From: Rajput < >
BBC ON THE APPEASING SLOPE
BBC was known as the fearless champion of freedom of expression. But their decision to prevent Lord Singh giving an account of the martyrdom of a Sikh guru, we presume Guru Tegh Bahadur, due to their FEAR that it might offend the Muslims, is baffling and a step back in free expression in a democracy.
Please see, below, the news published in The Daily Telegraph, London, on October 5, 2019.
It does seem that as the number of Muslims SWELLS in the United Kingdom, so does their political clout and their ability to influence, even scare, not only BBC but also some leading universities in the country for fear of Muslim backlash or objections. At Oxford University speakers sympathetic to the State of Israel have been prevented to even appear on stage.
If BBC is keen not to offend the Muslims, then what about the feelings of the Germans and the Japanese when BBC broadcasts the VE Day and the VJ Day celebrations to remind the world in general, and the Germans and the Japanese in particular, of the crushing defeat inflicted on both, especially the nuclear bombs dropped over Nagasaki and Hiroshima? Should BBC not care EQUALY for the feelings of the Germans and the Japanese, too?
We hope BBC will re-think and request Lord Singh to continue with his broadcast that conveys essential & factual knowledge about a significant historic event in India.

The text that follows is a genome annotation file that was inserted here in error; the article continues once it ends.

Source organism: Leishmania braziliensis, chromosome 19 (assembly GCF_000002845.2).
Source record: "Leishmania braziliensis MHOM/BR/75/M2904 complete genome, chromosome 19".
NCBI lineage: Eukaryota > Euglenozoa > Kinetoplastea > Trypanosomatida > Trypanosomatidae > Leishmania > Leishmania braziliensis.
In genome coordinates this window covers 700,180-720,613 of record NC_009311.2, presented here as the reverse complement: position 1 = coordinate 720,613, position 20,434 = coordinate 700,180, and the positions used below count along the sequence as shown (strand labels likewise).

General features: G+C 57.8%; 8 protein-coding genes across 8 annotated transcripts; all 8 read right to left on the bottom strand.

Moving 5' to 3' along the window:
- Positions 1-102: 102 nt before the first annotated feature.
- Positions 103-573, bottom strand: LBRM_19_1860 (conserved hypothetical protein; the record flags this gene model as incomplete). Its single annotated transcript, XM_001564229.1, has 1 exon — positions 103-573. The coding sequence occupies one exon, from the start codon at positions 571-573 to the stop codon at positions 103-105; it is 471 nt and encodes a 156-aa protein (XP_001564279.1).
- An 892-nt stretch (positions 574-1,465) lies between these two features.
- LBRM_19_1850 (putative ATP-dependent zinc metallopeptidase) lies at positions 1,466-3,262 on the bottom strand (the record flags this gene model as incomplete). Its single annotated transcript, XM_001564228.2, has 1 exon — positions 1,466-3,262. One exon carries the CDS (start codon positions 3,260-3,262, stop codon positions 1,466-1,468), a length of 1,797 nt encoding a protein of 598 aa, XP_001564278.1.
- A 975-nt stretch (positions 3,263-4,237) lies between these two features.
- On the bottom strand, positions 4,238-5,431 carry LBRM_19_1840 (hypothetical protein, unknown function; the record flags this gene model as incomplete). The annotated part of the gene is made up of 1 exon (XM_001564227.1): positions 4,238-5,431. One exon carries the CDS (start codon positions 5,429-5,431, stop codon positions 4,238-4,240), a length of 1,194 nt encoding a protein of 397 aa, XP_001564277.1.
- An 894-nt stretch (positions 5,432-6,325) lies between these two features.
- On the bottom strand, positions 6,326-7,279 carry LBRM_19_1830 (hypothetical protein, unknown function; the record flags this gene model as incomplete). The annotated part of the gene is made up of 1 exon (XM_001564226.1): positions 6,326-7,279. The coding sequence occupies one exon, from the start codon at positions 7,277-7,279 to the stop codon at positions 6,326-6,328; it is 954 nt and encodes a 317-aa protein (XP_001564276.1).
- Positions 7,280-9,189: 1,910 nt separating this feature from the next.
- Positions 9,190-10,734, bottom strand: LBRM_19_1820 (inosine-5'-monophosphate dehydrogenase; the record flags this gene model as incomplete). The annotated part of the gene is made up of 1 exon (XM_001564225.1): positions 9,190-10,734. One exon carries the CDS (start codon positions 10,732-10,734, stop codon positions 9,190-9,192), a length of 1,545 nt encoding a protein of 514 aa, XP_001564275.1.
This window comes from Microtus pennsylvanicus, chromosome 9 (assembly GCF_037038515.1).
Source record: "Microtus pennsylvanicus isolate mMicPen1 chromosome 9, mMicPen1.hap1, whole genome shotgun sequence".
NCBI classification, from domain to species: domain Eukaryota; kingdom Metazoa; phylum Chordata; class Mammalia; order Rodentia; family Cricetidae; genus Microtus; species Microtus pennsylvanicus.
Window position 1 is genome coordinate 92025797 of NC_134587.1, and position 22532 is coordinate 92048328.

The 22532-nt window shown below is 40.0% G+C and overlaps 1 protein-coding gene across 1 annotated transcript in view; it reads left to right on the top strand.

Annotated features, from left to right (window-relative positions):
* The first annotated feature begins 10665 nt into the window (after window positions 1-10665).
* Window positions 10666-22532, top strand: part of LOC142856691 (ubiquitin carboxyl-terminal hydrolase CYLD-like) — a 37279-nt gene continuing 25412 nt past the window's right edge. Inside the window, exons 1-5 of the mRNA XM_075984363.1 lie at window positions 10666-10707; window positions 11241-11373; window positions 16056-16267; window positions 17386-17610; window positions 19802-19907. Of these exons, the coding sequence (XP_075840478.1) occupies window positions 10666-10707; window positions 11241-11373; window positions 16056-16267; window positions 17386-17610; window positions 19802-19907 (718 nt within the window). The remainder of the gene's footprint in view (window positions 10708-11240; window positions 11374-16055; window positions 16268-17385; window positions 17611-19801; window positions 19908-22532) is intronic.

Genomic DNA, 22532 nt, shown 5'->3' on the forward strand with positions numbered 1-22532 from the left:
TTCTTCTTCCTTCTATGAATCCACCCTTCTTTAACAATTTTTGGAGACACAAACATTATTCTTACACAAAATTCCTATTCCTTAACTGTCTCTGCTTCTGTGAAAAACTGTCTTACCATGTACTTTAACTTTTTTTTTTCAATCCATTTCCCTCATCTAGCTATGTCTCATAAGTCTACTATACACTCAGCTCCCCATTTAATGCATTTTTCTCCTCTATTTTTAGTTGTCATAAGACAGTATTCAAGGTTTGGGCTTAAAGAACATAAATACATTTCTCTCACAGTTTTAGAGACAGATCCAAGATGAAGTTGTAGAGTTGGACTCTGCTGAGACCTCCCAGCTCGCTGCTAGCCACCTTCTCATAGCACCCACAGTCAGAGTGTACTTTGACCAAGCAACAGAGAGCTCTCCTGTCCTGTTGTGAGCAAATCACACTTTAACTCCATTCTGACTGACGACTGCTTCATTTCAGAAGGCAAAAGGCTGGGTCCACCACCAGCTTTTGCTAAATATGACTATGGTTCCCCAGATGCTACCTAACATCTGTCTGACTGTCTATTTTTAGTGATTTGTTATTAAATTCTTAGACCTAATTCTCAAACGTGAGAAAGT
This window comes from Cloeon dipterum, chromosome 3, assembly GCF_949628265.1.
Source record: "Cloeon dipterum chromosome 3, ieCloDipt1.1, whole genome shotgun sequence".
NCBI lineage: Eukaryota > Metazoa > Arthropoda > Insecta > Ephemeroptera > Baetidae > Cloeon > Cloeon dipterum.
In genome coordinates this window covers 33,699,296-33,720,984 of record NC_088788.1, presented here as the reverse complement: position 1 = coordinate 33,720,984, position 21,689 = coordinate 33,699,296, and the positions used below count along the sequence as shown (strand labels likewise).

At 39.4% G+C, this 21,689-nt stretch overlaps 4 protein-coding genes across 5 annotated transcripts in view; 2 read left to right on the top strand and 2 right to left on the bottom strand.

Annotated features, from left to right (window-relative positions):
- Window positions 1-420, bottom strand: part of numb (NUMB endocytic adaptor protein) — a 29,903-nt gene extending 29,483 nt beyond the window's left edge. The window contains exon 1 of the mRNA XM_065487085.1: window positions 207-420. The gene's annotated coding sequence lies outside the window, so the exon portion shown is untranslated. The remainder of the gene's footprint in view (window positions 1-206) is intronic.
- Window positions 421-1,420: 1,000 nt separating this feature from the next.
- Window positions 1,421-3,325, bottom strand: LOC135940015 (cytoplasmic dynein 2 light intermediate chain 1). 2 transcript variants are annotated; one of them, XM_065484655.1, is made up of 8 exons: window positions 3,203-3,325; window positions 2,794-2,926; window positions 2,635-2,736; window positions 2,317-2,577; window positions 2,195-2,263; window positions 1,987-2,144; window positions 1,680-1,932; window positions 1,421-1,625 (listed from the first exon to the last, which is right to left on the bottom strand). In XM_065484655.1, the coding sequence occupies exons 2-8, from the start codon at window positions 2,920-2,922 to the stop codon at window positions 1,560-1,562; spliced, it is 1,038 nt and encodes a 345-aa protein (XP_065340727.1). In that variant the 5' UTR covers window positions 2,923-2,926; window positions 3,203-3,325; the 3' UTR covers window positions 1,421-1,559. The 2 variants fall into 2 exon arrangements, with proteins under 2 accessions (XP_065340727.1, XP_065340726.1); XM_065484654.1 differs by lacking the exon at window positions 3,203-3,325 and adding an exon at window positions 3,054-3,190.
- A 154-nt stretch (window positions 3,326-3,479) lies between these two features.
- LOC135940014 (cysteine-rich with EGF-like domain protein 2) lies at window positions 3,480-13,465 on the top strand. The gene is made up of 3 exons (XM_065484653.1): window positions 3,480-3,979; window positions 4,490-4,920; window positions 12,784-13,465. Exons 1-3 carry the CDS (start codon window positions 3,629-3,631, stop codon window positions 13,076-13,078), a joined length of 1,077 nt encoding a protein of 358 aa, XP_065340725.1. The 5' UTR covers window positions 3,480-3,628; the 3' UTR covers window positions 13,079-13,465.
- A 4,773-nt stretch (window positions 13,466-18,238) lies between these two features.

7 October 2019
Sikh Peer on Radio-4 qQuitsOver Censorship
By Jessica Carpani
A BBC presenter on Today has expressed his regret over a Sikh peer’s decision to quit Thought for the Day after a censorship row.
Lord Singh announced he was leaving after 35 years in protest at the BBC trying to prevent him broadcasting an item commemorating an executed Sikh guru because it “might offend Muslims”.
The script, which was broadcast last November, did not criticize Islam and did not receive any complaints for discussing the Sikh guru, who had spoken out about Hindus being forced to convert to Islam under the 17th century Mughal emperors of India.
Speaking on the Radio 4 programme yesterday morning, Justin Webb, the presenter, called Indarjit Singh’s departure “rather sad”.
Indarjit Singh has accused the BBC of “prejudice and intolerance”. “It was like saying to a Christian that he or she should not talk about Easter for fear of giving offence to the Jews,” he told The Times.
Lord Sing made an official complaint about the incident, saying it was not the first time he had been prevented from discussing subjects important to Sikhs.
James Purnell, the corporation’s director of radio, ordered a review, which rejected the complaint.
Lord Singh said: “The need for sensitivity in talking about religions, political or social issues has now been taken to absurd proportions, with telephone insistence on trivial textual changes right up to going into the studio, making it difficult to say anything worthwhile.”
A BBC spokeswoman said: “We disagree with Lord Singh and don’t recognize his characterization of Thought for the Day.”